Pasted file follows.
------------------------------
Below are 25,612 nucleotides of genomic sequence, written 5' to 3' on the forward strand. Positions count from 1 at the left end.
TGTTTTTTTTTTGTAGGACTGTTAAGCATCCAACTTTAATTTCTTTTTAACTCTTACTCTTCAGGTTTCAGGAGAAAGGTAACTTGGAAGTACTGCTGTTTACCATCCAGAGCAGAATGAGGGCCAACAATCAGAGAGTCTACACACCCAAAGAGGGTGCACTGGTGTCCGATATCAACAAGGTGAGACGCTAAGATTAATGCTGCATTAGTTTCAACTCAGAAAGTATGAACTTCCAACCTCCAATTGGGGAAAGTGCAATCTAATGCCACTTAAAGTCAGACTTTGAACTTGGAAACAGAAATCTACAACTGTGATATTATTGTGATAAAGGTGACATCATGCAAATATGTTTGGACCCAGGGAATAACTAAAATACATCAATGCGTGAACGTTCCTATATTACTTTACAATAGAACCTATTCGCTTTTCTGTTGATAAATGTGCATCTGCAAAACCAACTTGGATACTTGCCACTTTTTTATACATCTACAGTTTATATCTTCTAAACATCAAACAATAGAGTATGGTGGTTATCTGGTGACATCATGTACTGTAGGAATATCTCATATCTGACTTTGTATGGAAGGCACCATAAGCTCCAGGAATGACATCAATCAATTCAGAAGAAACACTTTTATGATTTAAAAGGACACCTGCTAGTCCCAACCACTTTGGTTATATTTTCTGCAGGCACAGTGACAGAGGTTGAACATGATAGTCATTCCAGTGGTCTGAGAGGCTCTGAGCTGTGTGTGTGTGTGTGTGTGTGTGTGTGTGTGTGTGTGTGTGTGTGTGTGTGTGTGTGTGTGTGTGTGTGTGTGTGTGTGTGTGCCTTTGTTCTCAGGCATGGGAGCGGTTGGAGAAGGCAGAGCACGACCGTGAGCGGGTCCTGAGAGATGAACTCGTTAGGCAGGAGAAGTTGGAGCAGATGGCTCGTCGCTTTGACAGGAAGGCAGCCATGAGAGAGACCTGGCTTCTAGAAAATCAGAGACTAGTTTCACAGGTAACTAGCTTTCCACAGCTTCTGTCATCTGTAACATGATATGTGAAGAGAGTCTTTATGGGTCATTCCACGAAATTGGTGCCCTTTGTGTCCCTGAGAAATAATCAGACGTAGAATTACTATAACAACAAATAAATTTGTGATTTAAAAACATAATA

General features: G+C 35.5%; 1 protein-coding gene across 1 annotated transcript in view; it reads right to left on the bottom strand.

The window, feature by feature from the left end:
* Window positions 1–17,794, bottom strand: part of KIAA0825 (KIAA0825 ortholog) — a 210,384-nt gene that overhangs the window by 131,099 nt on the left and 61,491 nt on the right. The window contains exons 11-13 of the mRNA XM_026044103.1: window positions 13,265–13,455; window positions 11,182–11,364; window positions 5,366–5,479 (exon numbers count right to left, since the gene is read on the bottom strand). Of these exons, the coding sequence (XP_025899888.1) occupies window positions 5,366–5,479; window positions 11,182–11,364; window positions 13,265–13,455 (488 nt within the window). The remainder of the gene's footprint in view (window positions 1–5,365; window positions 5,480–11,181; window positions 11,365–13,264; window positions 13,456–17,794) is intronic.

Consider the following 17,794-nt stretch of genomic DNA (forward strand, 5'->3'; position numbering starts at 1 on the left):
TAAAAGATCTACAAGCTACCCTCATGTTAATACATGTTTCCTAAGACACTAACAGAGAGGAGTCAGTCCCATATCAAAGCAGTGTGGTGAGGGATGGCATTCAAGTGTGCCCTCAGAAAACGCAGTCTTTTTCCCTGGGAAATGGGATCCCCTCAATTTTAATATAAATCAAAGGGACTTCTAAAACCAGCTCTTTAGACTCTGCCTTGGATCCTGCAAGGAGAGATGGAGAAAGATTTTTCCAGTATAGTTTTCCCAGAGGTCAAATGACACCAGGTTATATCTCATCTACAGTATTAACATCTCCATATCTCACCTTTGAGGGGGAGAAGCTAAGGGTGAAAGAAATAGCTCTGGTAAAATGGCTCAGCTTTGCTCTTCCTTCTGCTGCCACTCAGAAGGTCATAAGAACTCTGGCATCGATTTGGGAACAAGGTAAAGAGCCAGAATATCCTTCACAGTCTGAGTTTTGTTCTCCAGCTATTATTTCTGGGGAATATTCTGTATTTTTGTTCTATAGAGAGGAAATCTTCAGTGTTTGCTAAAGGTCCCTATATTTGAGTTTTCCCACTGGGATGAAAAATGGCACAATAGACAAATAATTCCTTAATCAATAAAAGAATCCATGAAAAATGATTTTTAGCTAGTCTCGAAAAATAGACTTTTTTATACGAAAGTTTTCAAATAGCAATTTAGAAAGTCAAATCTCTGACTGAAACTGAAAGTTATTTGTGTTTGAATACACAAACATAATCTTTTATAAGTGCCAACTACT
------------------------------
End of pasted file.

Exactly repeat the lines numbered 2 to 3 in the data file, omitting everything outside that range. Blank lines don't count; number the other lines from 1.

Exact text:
TGTTTTTTTTTTGTAGGACTGTTAAGCATCCAACTTTAATTTCTTTTTAACTCTTACTCTTCAGGTTTCAGGAGAAAGGTAACTTGGAAGTACTGCTGTTTACCATCCAGAGCAGAATGAGGGCCAACAATCAGAGAGTCTACACACCCAAAGAGGGTGCACTGGTGTCCGATATCAACAAGGTGAGACGCTAAGATTAATGCTGCATTAGTTTCAACTCAGAAAGTATGAACTTCCAACCTCCAATTGGGGAAAGTGCAATCTAATGCCACTTAAAGTCAGACTTTGAACTTGGAAACAGAAATCTACAACTGTGATATTATTGTGATAAAGGTGACATCATGCAAATATGTTTGGACCCAGGGAATAACTAAAATACATCAATGCGTGAACGTTCCTATATTACTTTACAATAGAACCTATTCGCTTTTCTGTTGATAAATGTGCATCTGCAAAACCAACTTGGATACTTGCCACTTTTTTATACATCTACAGTTTATATCTTCTAAACATCAAACAATAGAGTATGGTGGTTATCTGGTGACATCATGTACTGTAGGAATATCTCATATCTGACTTTGTATGGAAGGCACCATAAGCTCCAGGAATGACATCAATCAATTCAGAAGAAACACTTTTATGATTTAAAAGGACACCTGCTAGTCCCAACCACTTTGGTTATATTTTCTGCAGGCACAGTGACAGAGGTTGAACATGATAGTCATTCCAGTGGTCTGAGAGGCTCTGAGCTGTGTGTGTGTGTGTGTGTGTGTGTGTGTGTGTGTGTGTGTGTGTGTGTGTGTGTGTGTGTGTGTGTGTGTGTGTGTGTGTGTGCCTTTGTTCTCAGGCATGGGAGCGGTTGGAGAAGGCAGAGCACGACCGTGAGCGGGTCCTGAGAGATGAACTCGTTAGGCAGGAGAAGTTGGAGCAGATGGCTCGTCGCTTTGACAGGAAGGCAGCCATGAGAGAGACCTGGCTTCTAGAAAATCAGAGACTAGTTTCACAGGTAACTAGCTTTCCACAGCTTCTGTCATCTGTAACATGATATGTGAAGAGAGTCTTTATGGGTCATTCCACGAAATTGGTGCCCTTTGTGTCCCTGAGAAATAATCAGACGTAGAATTACTATAACAACAAATAAATTTGTGATTTAAAAACATAATA

General features: G+C 35.5%; 1 protein-coding gene across 1 annotated transcript in view; it reads right to left on the bottom strand.